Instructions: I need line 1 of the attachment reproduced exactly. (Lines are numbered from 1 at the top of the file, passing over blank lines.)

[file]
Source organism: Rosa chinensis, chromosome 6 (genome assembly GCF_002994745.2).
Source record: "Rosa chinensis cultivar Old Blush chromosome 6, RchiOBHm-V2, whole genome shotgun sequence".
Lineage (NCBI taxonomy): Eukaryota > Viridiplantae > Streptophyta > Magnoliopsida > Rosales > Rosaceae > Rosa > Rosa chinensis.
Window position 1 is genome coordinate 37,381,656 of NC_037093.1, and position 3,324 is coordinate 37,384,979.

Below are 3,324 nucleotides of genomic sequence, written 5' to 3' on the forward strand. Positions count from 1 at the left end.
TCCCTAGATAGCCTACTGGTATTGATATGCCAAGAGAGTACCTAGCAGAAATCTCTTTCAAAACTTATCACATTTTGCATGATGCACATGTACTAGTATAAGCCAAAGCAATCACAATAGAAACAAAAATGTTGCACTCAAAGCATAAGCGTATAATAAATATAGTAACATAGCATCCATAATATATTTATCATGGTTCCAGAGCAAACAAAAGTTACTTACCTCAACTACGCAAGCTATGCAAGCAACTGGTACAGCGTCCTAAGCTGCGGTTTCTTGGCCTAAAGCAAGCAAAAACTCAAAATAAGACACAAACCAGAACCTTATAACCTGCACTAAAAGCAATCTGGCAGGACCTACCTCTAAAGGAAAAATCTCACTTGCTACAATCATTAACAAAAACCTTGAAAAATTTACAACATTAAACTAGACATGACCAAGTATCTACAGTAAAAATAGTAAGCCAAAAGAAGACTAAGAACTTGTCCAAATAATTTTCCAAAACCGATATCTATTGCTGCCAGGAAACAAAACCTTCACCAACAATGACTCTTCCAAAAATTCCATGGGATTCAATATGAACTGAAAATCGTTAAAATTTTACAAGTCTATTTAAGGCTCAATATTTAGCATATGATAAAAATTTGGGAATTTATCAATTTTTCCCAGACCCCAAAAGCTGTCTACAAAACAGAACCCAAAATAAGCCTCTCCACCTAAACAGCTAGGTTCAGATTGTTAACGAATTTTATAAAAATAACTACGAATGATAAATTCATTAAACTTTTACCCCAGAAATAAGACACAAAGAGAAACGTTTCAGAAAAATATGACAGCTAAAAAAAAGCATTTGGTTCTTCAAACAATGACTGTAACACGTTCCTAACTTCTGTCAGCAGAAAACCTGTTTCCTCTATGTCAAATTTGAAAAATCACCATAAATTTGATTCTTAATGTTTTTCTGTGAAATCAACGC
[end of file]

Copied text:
Source organism: Rosa chinensis, chromosome 6 (genome assembly GCF_002994745.2).